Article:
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6

This might be an old question but I still stumbled on it and figured others would too, so it's still worth answering. Difference: The grind makes all the difference. Pre-made masa for tortillas doesn't have lard mixed into it. It's just finely ground and mixed with water to make the dough. Great for tortillas. Pre-made masa for tamales is very light and ...


5

In some cuisines, the masa isn't usually corn at all. Sometimes it's rice, sometimes it's plantain and/or other starchy fruit. The tamale-like dish is actually called pasteles, but the difference between tamales and pasteles seems to be primarily the corn. Check out this informational link and these recipes from Epicurious and The Polynesian Kitchen; and ...


4

I know this thread is way old but I did just find it 😀It took me years to figure out that it was my meat filling that was too wet, making my tamales take forever to steam.


4

My mom (from Guadalajara) used to often wrap them in parchment paper, since it can withstand being heated/steamed. I don't know why she started doing it - probably because it annoyed her that the delicious filling often oozed out of the tamales during the steaming. Anyway, Just to make sure, I would use double sheets the first time you try the parchment to ...


3

I recommend clarifying the butter first, and then using it for your tamales. Butter is about 16-18% water, which could significantly affect the fat content of the dish. If you do that, it should work fine from a mechanical perspective; the melting points and viscosity are similar enough. I think you may run the risk of being slightly distracted by the flavor....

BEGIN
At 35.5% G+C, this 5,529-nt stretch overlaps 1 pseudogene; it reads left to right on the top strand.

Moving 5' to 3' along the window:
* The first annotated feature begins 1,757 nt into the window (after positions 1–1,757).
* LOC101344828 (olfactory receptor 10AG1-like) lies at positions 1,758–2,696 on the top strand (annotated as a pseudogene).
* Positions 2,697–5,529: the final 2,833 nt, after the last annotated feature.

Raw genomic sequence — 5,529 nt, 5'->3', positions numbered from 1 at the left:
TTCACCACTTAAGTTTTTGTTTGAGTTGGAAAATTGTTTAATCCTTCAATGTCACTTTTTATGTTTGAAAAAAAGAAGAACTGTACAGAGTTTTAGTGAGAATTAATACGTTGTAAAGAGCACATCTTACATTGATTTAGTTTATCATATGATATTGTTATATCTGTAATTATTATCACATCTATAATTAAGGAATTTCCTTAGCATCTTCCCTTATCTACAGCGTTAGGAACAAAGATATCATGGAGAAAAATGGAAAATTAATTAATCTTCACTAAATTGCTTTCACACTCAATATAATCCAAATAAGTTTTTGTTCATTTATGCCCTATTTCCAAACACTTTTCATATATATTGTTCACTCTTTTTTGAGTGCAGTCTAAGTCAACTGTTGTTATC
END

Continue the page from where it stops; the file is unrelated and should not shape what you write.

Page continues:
3

In response to when you should freeze your tamales; I have been making tamales with my family since I was a child. We assembly our tamales and put a dozen of them in a freezer bag. We freeze them before we cook them. We usually make them two or three weeks in advance. The morning that we cook them we set them on the kitchen counter to thaw. We place them on ...


2

The best way to reheat tamales either frozen or unfrozen is to wet a paper towel and wrap it around the tamale husk, making like a package. Mike for a minute if unfrozen. This way the masa stays nice and moist and never dries out. As far as freezing is concerned, I don't freeze them unsteamed because the whole process is kind of damp or wet and they could ...


2

I used a roasting pan with a rack. I filled pan with water, put tamales on rack and covered with foil. I used 400 degrees for an hour and did twelve, but could have fit a bit more.


1

Masa para tamales is simply a coarser grind. In some markets it is referred to as masa quebradita. Masa para tortillas is a finer grind. Neither is made from dry powder and neither is made from fresh corn. Both are made from dried corn cooked in cal and ground when wet. If you see only one kind, it is likely the finer masa for tortillas. It will work ...


1

Fresh masa the type you buy at your local molino is basicalltly the same. The masa for tamales spreads easier on the cor chuck than the masa fo tortillas. Same holds true with maseca for tortilla or for tamales. Maseca is dried corn flour. Fresh masa is made in a molino (tortilla factory).


1

My husband stole my cookie racks and rigged them in his giant stock pot uses lots of foil and Saran wraps the lid on for a good steam seal and cooks about 300 tamales at a time in a few hours.


1

I have made tamales for about 30 years and I too learned from my grandmother and my mother. But the secret to fluffier tamale dough is baking powder and salt.


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